Episode 17: All The President’s Men, Zodiac, Spotlight


Welcome to the 17th episode of The Leftover Popcorn Podcast! This week’s episode sees us discuss three films featuring a central team or strong influence of newspapers and journalism: All The President’s Men, Zodiac and Spotlight.

Leftover Popcorn is a weekly podcast dedicated to the world of moving pictures. Co-hosts Adam McGee (that’s me) and Andrew Snyder share a passion for everything, both weird and wonderful, from the world of television and cinema, and as such we’ll be discussing an eclectic mix of topics in the weeks and months to come.

The podcast itself is built with a very simple structure, with the hosting duties shared, each episode is built around a mixture of three or four regular segments. The segments rotate from week to week leaving discussion open to new releases in film and or TV, classics from both the big and small screen, broader discussions on influential figures and their work, previews of upcoming releases, and more.

Each segment is named after a quote from a movie or TV show that feature as a regular segue in our show, and hopefully will become familiar to you in time.

Anyway, that’s enough of an overview, let’s move on to what we have in store for you this week.

Warning: This podcast contains spoilers!

Running Order:

Intro: 0:00 – 11:18
All The President’s Men: 11:19 – 43:40
Zodiac: 43:41 – 1:14:04
Spotlight: 1:14:05 – 1:49:18
Wrap-Up: 1:49:19 – End

Before you dive in and start listening, let’s take a closer look at the subjects of this week’s main segments.

All The President’s Men (1976) – Alan J. Pakula

Filmed only a couple of years after one of the most groundbreaking political scandals of all-time, All The President’s Men depicts the investigative reporting of Bob Woodward and Carl Bernstein which uncovered the Watergate scandal and led to Richard Nixon’s resignation.

Packed with enthralling performances from Robert Redford, Dustin Hoffman, Jason Robards and Hal Holbrook, Pakula captures the intricacies of the journalistic process in making a movie that does justice to the real life story.

Zodiac (2007) – David Fincher

Although David Fincher’s Zodiac isn’t the first film you’re going to think of when it comes to journalism movies, this serial killer story is told through the prism of investigation and as such a newspaper is very much at its heart.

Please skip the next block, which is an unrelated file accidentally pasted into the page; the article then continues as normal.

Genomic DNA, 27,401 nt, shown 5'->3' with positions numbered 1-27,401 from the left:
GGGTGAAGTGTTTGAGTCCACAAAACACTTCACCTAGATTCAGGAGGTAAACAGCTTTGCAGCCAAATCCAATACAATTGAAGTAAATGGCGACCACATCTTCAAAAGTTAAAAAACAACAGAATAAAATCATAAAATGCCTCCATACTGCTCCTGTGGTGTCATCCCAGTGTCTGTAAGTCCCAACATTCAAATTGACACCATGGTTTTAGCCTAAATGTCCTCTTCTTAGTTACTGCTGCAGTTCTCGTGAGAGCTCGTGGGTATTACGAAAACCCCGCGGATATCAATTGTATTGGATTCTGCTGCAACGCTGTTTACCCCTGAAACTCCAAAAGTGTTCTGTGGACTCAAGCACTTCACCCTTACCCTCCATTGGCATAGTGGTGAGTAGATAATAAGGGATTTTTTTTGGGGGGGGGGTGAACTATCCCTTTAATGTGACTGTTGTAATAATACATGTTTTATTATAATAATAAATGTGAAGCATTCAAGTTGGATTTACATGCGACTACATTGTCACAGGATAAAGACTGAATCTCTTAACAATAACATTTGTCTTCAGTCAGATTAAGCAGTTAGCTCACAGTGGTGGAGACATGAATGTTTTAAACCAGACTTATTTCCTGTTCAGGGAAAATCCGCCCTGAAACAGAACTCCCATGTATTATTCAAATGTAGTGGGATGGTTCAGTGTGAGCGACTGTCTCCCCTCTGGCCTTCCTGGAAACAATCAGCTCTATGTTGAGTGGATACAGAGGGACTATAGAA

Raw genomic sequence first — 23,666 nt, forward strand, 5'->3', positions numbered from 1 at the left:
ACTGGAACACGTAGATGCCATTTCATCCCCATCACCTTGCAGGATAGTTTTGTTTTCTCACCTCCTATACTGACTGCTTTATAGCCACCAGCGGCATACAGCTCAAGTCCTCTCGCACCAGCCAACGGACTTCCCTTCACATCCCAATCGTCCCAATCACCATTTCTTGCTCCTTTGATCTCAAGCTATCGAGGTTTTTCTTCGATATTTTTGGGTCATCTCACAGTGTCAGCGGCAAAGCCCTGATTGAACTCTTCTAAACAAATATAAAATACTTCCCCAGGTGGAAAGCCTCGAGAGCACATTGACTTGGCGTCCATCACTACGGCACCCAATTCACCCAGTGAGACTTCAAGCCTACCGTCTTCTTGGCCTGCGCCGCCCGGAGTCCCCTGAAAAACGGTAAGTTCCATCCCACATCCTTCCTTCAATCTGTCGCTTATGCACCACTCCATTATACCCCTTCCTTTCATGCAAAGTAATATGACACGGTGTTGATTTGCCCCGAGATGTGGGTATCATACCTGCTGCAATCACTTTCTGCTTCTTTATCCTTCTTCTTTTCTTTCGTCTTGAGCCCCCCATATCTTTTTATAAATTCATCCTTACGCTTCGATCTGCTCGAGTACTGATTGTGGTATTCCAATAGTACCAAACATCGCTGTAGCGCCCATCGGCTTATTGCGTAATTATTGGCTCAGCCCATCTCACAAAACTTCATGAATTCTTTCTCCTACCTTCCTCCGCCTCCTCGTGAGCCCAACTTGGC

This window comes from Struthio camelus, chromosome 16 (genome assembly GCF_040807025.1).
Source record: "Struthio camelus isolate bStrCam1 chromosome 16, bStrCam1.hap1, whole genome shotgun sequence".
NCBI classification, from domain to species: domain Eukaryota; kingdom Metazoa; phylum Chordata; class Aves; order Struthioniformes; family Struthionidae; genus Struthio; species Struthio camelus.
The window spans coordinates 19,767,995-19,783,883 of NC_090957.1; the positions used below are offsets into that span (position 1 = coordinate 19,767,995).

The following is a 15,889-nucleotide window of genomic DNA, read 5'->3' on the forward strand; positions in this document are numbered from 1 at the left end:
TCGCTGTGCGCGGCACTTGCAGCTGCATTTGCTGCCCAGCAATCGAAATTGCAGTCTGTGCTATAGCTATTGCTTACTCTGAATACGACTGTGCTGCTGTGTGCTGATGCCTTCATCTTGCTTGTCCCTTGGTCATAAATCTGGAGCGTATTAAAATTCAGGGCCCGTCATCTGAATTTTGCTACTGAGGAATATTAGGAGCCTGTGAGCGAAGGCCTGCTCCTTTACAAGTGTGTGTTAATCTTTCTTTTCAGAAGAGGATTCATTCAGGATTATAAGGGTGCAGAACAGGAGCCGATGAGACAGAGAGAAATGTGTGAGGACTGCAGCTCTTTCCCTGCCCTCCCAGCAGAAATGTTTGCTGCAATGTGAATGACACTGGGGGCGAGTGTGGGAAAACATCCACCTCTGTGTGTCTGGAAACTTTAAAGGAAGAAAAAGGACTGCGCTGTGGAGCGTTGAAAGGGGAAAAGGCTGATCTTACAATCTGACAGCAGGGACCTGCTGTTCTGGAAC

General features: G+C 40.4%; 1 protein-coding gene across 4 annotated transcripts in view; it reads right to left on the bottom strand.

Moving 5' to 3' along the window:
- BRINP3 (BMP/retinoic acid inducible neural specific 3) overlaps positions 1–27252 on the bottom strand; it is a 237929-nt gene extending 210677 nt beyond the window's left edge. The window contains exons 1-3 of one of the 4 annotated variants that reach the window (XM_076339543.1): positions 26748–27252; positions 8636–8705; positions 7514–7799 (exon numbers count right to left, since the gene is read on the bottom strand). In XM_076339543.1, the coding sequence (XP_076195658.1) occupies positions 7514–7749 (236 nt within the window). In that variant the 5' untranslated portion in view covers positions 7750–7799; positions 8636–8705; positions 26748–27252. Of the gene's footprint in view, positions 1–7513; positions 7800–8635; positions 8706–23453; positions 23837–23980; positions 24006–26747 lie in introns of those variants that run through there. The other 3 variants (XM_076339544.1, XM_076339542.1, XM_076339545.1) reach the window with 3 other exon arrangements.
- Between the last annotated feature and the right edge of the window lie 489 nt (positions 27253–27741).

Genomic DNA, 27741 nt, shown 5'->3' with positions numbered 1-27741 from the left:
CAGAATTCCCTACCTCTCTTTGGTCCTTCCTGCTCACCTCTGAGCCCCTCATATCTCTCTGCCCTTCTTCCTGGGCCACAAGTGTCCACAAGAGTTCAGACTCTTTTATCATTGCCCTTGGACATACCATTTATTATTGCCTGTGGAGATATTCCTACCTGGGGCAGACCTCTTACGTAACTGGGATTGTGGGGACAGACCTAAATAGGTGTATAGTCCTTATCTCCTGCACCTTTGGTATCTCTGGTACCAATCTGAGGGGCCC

From the more traditional journalism of Robert Downey Jr’s Paul Avery at the San Francisco Chronicle, to the intrepid initiative of cartoonist Robert Graysmith who’s played by Jake Gyllenhaal, journalism underpins the chase for a prolific serial killer in this film, while showing the dangers of how the media can be manipulated for ulterior motives.

Spotlight (2015) – Tom McCarthy

The Best Picture winner at the 88th Academy Awards, Spotlight follows the dedicated, investigative team at the Boston Globe as they uncover the systemic cover-up of decades of child sex abuse involving priests in the Boston area.

With a strong ensemble including Michael Keaton, Mark Ruffalo, Rachel McAdams, Liev Schreiber, Stanley Tucci and John Slattery, the film details the process of building a story and packs an inevitable emotional punch thanks to its sensitive subject matter.

Be sure to return next week when we discuss Netflix’s series Love.

If you like what you see and hear, be sure to follow us on Soundcloud and on Twitter to get a further helping of Leftover Popcorn next week. Also, subscribe to us on iTunes and Stitcher to make sure you never miss an episode in the future.

Let us hear your thoughts and comments below!

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